End-of-life care has been steadily moving up the political and medical agendas in recent years as life expectancy continues to rise. We have seen new legislation in the forms of the Palliative Care (Scotland) Bill1 and End of Life Choices (Scotland) Bill, and also a raft of strategies on how we tackle the issue of providing consistent, high quality palliative care.
Recent research has been conducted to look at defining exactly what ‘good’ end-of-life care looks like. The RCGP Scotland working group asked patients six questions on this topic to find out more.
The questions to both groups were the same:
- What does 'good' end-of-life care mean to you?
- What resources do you feel would be needed to make 'good' end-of-life care possible to achieve?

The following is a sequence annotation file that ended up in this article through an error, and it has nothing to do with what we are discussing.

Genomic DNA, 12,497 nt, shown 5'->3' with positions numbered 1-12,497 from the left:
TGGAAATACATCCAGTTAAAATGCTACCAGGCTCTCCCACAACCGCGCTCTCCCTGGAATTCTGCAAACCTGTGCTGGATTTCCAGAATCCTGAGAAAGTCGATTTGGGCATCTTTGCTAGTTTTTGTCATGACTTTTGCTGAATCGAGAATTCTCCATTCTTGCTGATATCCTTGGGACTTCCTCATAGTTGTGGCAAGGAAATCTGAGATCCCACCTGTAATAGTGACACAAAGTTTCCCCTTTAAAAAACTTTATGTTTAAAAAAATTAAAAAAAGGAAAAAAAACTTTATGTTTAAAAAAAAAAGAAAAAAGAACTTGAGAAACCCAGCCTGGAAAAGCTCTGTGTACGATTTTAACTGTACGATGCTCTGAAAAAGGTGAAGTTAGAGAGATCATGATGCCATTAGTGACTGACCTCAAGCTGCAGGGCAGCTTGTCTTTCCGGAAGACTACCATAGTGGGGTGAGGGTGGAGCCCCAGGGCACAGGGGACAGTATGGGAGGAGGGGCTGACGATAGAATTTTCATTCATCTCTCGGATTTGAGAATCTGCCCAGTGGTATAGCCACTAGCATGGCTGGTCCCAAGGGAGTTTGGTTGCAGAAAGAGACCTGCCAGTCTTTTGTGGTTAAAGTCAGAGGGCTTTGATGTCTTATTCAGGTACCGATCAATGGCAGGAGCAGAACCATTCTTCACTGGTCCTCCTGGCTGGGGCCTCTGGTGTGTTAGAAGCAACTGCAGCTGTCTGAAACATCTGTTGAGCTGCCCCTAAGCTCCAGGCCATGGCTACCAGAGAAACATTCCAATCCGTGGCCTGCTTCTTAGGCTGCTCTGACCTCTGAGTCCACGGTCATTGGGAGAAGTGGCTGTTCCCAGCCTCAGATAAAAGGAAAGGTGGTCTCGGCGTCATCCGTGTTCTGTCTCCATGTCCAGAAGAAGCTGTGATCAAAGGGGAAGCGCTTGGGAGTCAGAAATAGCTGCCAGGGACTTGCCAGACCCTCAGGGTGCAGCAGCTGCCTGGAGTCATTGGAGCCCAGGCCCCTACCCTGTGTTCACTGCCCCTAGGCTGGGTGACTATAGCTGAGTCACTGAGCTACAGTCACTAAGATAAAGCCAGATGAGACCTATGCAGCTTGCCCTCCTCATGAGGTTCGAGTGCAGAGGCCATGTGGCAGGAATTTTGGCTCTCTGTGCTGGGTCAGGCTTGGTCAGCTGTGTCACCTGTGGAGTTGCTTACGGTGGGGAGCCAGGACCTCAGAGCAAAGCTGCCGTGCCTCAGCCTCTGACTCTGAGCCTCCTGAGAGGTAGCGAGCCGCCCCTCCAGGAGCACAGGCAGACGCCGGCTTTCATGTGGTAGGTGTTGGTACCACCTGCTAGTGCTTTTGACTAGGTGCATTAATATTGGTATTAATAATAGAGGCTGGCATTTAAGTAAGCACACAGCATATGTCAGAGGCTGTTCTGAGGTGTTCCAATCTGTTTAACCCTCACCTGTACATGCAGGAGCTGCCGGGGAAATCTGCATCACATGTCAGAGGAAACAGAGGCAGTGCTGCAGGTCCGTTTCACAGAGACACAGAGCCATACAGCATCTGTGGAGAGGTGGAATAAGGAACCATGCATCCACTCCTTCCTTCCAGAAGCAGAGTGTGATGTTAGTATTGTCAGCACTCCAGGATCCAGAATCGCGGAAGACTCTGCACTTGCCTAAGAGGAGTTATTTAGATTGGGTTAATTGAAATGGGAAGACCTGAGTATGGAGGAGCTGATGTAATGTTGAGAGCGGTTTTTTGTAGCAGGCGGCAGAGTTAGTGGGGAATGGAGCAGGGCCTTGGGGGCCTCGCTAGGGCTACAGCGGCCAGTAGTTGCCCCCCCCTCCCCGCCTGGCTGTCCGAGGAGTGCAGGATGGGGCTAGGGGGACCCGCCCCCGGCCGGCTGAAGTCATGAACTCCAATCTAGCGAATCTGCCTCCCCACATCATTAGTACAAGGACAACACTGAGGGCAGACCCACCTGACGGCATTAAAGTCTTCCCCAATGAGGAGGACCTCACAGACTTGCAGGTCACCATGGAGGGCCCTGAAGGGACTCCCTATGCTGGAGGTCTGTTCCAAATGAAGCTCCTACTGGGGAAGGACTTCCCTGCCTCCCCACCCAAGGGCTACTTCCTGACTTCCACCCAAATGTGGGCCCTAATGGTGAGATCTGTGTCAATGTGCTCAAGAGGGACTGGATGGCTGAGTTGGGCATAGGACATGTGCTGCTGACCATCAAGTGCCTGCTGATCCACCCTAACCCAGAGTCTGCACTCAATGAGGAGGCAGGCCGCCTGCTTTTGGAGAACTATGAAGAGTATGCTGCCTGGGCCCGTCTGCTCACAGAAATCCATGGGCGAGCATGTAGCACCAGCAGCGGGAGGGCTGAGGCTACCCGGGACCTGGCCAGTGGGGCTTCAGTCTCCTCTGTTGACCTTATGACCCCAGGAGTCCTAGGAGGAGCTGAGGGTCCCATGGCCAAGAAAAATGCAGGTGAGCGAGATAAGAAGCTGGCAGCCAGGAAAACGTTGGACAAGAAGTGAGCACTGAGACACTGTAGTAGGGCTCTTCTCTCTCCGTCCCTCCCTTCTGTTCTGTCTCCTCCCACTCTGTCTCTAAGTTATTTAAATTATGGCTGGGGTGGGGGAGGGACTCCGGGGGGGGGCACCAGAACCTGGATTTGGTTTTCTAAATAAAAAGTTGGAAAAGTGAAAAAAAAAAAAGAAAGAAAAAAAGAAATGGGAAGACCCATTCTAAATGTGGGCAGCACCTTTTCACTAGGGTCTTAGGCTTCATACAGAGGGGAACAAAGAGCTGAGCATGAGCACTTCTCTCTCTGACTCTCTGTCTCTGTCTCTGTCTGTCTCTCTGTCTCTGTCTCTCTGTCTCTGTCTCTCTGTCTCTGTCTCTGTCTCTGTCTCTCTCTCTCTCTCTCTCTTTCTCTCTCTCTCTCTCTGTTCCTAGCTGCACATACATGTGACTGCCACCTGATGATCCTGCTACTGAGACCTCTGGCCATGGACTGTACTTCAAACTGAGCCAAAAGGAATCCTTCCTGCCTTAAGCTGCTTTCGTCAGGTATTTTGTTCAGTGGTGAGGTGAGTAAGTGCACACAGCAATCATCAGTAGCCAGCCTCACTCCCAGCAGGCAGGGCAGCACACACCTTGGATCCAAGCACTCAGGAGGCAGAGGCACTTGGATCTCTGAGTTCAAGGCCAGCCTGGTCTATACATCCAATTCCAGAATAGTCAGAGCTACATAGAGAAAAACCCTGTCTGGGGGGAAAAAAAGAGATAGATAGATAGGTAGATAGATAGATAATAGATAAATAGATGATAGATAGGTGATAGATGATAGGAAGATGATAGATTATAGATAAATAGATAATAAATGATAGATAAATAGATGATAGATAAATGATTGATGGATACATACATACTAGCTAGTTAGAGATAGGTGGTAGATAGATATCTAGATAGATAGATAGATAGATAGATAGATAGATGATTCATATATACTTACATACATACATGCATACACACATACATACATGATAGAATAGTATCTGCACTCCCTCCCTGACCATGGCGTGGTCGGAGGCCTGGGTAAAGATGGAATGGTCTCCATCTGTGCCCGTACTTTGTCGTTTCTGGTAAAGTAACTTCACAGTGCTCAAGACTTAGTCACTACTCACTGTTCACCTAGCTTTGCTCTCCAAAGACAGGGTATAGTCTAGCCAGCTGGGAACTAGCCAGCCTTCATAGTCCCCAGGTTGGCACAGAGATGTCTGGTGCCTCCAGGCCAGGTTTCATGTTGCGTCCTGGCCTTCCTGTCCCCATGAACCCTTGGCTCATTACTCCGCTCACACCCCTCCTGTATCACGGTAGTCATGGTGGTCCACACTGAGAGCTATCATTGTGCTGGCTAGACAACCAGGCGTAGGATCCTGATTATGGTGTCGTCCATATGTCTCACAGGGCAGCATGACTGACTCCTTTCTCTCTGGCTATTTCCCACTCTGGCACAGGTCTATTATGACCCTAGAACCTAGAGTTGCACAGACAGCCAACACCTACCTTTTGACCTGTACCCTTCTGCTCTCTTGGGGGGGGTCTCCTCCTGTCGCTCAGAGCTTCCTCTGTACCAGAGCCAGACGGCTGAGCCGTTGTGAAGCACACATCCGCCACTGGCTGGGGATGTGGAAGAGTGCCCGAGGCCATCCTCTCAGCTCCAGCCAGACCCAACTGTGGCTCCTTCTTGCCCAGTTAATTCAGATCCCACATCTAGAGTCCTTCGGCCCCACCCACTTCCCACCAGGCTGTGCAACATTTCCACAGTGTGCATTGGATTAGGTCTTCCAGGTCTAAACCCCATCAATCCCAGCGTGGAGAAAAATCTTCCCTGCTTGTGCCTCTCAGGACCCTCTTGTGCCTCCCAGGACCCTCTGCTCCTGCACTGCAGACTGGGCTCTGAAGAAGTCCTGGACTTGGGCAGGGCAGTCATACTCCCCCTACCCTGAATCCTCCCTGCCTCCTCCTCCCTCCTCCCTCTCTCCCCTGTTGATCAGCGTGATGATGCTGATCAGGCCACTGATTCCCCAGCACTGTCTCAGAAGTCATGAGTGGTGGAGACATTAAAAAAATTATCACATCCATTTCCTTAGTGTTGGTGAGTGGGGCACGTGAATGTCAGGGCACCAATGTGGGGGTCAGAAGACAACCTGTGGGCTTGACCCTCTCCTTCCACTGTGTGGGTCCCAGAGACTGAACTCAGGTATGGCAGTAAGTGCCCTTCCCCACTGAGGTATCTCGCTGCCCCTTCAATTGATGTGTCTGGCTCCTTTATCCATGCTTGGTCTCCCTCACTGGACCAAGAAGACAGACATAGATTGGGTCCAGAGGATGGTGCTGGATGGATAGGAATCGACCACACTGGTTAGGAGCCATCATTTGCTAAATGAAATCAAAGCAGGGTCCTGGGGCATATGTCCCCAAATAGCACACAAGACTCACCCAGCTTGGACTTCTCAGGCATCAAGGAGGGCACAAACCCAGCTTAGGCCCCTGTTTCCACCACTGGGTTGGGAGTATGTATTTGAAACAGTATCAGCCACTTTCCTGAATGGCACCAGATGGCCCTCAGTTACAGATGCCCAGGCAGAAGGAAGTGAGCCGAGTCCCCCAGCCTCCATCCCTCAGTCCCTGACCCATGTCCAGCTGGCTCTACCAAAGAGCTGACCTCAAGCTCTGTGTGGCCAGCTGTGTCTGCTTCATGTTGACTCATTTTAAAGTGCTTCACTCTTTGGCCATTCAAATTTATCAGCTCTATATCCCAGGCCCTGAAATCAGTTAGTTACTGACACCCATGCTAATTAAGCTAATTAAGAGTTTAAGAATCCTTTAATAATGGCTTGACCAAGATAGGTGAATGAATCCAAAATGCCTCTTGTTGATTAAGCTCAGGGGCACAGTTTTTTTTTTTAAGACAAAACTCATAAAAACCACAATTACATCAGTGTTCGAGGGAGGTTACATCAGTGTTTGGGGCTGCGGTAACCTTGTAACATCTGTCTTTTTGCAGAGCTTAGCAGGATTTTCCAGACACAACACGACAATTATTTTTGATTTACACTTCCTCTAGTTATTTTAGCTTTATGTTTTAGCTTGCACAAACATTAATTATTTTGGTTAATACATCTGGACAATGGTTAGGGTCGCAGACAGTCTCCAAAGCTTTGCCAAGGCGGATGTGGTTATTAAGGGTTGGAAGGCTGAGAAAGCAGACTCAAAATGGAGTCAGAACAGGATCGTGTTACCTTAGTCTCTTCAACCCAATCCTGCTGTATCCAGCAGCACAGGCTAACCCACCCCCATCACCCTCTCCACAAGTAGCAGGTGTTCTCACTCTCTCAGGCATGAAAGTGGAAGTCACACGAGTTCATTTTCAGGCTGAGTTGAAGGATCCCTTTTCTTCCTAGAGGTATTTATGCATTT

- What skills or qualities do you feel are necessary to deliver 'good' end-of-life care?
- In your opinion, what factors make 'good' end-of-life care difficult to achieve?
- What do you think patients who require end-of-life care wish from their GP?
- What resources and supports do you receive or require from your primary care team to deliver 'good' end-of-life care?
As you might anticipate the emerging themes focused on patient involvement in decision-making and planning, clinical competency and an empathetic approach to the psycho-social needs of the patient.
This may be a long journey of re-assessing the palliative care we provide but above all, working together to maintain high standards, particularly in care homes where we have repeatedly seen chilling reports of poor care.
You can find out more about the working group research:
1. Further details can be accessed at www.scottish.parliament.uk